coronavirus

The Mental Trauma Of Pandemics – Keeping Depression At Bay

The Coronavirus pandemic has quickly become a psychologically traumatic experience for all our communities around the world, filling us with fear, anxiety and depression.

We are unable to interact with other people, which leaves us in a place of isolation.

We cannot visit our loved ones in hospitals and are unable to attend community events that bring us together. Because of all of these restrictions and fears, it is no wonder that mental health issues are at an all-time high and will likely continue to rise.

The focus of this post will look at the mental trauma of pandemics – keeping depression at bay

Trauma in Times of Crisis

There are so many different reasons that this pandemic will be traumatising for our futures and how it will change our perspective on how we live our lives.

Seeing hospitals at capacity and fearing for our own health brings about a fear that makes nothing else seem to matter.

Fearing for our jobs and having a steady form of income during times of economic instability adds another form of fear that is extremely mentally straining.

While we are stuck at home, we feel isolated and detached from others and begin to feel very lonely. Even though there are things like social media to keep us connected, we are learning very quickly how important human interaction is for mental and emotional wellbeing.

Not being able to stand near others makes us feel deeply sad and lost and this is something communities are collectively experiencing.

The news can also have very traumatising effects on our wellbeing. We feel the need to watch it during times of instability and conflict because we want to understand what we should be doing and what precautions we should be taking.

However, this often leads to excessive amounts of consumption of negative and frightening information.

All of these factors and more are the reasons why pandemics cause depression and other mental health issues which ultimately can have huge impacts on our wellbeing.

The Mental Trauma of Pandemics: Keeping Depression At Bay

Reducing Depression

While being stuck at home, there are many ways you can try in order to reduce the amount of depression you are feeling aswell as trying to find happiness during difficult times.

One important thing to keep in mind is your news intake and the amount of time you are spending on technology. This can be mentally draining and can lead us to a state of depression without realising it.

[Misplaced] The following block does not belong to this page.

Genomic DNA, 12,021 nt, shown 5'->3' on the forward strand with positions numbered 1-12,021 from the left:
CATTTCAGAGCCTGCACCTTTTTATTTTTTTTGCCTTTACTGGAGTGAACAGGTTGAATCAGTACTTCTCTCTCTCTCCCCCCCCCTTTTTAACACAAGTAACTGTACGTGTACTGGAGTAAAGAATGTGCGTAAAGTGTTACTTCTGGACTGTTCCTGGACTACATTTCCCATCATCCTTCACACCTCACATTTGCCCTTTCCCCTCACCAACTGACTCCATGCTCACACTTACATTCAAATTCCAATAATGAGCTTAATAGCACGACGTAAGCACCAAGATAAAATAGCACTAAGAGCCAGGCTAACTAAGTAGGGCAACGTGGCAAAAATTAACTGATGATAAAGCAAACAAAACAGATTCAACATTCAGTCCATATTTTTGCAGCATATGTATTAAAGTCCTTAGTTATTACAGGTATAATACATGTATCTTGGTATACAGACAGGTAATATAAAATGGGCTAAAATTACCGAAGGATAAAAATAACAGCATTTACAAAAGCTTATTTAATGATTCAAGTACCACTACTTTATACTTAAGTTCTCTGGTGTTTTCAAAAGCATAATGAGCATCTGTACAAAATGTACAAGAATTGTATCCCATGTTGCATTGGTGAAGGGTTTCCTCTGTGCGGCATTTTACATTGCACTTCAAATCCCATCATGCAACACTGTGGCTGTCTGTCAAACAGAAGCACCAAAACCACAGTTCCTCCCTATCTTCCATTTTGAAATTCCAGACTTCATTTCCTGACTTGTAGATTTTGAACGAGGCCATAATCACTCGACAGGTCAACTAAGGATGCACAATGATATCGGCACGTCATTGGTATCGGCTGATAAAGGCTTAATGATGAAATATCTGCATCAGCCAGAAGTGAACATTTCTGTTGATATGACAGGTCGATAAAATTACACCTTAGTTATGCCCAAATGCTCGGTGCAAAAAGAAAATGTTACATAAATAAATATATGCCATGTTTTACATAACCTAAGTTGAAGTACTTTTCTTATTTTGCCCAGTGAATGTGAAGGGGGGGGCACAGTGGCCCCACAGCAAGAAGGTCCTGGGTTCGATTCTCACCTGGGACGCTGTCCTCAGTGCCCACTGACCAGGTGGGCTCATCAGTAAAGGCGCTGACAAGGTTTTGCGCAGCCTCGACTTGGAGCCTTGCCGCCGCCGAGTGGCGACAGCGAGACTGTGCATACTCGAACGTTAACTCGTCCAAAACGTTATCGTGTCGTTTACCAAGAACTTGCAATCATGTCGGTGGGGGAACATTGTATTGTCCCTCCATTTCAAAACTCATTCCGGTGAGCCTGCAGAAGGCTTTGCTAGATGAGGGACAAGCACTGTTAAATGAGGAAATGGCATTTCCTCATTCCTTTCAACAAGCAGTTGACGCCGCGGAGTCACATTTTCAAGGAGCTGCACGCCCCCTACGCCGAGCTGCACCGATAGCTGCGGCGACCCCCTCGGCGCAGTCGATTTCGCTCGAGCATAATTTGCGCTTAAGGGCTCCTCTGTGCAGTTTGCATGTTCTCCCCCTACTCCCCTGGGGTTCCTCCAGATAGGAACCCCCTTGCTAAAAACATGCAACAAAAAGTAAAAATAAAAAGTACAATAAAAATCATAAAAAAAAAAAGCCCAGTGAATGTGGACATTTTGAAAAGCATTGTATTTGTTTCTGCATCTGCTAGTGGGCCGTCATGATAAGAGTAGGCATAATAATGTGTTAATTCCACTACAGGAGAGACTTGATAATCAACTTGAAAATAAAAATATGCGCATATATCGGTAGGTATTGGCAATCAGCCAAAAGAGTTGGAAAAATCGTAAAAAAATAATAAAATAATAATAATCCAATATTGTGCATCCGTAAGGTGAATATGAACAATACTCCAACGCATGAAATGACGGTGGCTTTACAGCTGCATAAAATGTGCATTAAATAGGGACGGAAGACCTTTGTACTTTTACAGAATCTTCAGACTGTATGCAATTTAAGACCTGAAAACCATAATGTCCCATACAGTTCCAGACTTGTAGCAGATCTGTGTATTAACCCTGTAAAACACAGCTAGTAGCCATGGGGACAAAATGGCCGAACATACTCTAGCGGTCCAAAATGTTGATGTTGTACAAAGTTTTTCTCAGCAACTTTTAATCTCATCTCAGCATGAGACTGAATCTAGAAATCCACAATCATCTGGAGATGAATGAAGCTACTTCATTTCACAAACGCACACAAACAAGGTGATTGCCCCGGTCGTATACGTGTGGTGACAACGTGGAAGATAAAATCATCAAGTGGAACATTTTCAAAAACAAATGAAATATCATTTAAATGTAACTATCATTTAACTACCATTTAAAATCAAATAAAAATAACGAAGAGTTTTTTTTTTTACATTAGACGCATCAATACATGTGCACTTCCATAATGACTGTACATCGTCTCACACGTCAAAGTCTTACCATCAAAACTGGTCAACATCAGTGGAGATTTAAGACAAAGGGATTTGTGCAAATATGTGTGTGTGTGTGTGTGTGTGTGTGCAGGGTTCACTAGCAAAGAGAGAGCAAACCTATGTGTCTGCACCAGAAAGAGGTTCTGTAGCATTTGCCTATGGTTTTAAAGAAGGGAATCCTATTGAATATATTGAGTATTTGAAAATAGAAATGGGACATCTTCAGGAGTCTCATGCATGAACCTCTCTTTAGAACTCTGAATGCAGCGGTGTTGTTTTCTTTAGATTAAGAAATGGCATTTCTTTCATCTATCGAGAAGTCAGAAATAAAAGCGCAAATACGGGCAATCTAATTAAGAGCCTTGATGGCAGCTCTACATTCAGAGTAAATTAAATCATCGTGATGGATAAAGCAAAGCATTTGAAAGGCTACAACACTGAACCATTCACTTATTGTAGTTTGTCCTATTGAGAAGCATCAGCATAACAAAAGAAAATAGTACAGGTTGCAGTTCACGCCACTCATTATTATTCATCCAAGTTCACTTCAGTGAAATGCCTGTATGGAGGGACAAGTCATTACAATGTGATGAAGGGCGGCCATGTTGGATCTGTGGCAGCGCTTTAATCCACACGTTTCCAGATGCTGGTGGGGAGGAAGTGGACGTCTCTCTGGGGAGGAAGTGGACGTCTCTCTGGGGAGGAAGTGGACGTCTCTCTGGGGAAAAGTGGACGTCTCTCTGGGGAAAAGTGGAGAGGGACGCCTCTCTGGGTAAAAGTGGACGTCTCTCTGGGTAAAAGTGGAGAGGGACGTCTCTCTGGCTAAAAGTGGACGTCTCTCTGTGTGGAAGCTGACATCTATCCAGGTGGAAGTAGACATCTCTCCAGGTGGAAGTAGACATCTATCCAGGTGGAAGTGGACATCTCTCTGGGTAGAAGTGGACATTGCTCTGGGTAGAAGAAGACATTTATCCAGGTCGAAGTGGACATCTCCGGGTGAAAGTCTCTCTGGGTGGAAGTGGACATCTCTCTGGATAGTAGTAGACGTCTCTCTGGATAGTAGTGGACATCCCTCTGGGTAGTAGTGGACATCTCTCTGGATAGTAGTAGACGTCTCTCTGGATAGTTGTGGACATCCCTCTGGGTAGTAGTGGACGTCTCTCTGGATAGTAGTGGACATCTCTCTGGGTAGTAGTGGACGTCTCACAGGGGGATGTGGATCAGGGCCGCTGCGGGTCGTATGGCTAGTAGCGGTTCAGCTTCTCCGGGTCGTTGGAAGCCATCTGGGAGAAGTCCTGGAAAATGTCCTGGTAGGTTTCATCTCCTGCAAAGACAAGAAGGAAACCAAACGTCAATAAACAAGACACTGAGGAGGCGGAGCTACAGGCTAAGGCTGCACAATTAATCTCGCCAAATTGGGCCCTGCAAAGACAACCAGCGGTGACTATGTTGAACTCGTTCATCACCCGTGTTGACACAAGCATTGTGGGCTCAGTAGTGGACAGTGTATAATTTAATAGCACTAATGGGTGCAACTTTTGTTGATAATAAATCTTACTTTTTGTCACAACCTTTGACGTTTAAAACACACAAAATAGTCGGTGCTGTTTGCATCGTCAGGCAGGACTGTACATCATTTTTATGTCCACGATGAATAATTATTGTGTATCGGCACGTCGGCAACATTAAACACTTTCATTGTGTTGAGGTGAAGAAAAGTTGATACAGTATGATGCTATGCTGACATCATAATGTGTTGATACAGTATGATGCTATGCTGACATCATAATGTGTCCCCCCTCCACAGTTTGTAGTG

Another way to keep your depression at bay is to focus on a proper sleep schedule and morning routine. When there is no structure in our lives, we feel depressed and anxious on a daily basis.

Making sure you wake up at the same time each day keeps you accountable and productive. This will improve your sleep quality significantly.

Lack of sleep or too much sleep has many links with depression and this is something that you can control.

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Maintain Routine

Having a morning routine keeps you happy and gives you the structure you need to stay mentally and emotionally stable. This also helps your depression because when you incorporate things like meditation and journaling into your routine.

By working on self-improvement and happiness you are able to spend time clearing your mind before you start the day.

During times of stress and uncertainty, it is important that we stay connected with others because when we feel isolated we tend to get very depressed.

Video chatting or messaging your friends, or discussing your feelings with family is a great way to realise that you are not alone, this can prevent things from getting too bottled up inside.

There are many ways to keep your mind and emotions stable during a pandemic, but the most important thing to do is to try everything and figure out what works best for you.

 

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